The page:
Now is the time for the telecommunications industry to devise a strategy for modernization of the data management environment in ways that streamline the end-to-end processes for ingesting, transforming, loading, reporting, delivering, and analyzing data. This Checklist Report describes a vision for the future that includes using an architecture that leverages a hybrid environment combining traditional enterprise data warehouse (EDW) techniques with the ability to deploy augmentation tactics on big data environments, such as those built using the Hadoop ecosystem.
Forward-looking businesses need discovery-oriented analytics, but discovery analytics tends to work best with large volumes of raw source data. The data lake enables analytics with big data and other diverse sources. This TDWI Checklist Report discusses many of the emerging best practices for data lakes.
User organizations facing new and future requirements for big data, analytics, and real-time operation need to start planning today for the data warehouse of the future. This Checklist Report drills into seven key recommendations for solution design, listing and discussing many of the new vendor and open source product types, functionality, and user best practices that will be common in the near future, along with the business case and technology strengths of each.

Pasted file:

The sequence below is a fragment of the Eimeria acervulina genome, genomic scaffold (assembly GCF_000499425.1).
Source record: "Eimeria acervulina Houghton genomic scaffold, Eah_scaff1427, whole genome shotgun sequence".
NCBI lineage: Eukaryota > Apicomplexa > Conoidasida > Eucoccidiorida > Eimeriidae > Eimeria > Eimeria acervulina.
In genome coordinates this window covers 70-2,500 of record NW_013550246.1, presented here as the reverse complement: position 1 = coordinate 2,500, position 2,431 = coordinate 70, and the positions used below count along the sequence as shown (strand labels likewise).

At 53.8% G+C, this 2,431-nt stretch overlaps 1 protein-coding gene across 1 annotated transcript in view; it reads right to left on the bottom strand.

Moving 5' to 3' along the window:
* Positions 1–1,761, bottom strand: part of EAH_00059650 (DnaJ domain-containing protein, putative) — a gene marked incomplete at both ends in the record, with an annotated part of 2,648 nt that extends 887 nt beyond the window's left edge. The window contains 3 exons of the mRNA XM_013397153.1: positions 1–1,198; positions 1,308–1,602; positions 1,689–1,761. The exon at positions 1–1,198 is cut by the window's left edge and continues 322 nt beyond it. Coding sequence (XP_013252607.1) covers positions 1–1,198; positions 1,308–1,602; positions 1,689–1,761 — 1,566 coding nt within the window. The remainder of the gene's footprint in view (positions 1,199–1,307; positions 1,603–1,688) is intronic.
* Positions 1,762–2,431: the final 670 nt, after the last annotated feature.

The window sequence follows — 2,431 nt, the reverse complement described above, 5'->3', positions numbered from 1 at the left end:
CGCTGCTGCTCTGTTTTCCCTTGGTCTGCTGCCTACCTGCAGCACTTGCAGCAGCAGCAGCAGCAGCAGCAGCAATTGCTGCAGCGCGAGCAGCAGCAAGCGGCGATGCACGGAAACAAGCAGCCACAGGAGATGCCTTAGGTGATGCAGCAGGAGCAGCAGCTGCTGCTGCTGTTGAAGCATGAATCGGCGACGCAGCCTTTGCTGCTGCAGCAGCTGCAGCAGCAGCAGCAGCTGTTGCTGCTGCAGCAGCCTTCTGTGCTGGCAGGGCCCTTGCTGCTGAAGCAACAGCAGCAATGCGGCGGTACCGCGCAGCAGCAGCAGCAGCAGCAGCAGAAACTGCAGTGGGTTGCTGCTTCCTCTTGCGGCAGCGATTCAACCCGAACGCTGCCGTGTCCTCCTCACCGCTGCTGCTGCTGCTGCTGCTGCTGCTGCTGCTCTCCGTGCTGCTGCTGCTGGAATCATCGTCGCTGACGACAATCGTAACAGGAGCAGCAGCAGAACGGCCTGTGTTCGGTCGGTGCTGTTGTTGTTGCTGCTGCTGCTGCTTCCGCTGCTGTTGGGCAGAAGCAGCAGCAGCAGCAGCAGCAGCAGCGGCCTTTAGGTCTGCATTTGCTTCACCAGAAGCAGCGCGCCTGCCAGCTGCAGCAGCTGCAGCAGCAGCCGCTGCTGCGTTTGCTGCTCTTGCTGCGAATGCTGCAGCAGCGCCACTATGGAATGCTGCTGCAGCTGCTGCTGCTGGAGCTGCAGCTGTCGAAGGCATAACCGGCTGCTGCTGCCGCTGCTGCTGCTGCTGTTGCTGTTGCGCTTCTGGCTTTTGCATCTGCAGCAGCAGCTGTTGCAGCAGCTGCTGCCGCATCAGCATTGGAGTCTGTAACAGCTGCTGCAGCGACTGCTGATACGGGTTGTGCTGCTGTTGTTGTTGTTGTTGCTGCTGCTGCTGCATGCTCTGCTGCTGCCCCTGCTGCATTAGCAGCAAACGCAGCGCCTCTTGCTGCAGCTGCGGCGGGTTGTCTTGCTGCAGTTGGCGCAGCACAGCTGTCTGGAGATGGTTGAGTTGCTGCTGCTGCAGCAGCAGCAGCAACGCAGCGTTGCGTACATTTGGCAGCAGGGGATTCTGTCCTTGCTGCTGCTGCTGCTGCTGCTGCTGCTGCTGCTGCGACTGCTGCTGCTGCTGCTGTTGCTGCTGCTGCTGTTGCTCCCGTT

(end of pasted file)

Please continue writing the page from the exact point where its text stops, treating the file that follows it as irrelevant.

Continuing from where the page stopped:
This Checklist Report drills into some of the emerging design patterns and platforms for data that modern data-driven organizations are embracing. The goal of the report is to accelerate users’ understanding of new design patterns and data platforms so they can choose and use the ones that best support the new data-driven goals of their organizations.
This checklist defines data security and data-centric security and discusses best practices and enabling technologies to help make data more secure.
This checklist will help you and your team plan and launch successful data lake projects with your legacy data sources. It reviews the critical success factors for these projects as well as the risks and issues to mitigate.
A data lake ingests data in its raw, original state, straight from data sources, with little or no cleansing, standardization, remodeling, or transformation. These and other data management best practices can then be applied flexibly as diverse use cases demand.
Most data lakes are built atop Hadoop, which enables a data lake to capture, process, and repurpose a wide range of data types and structures with linear scalability and high availability.
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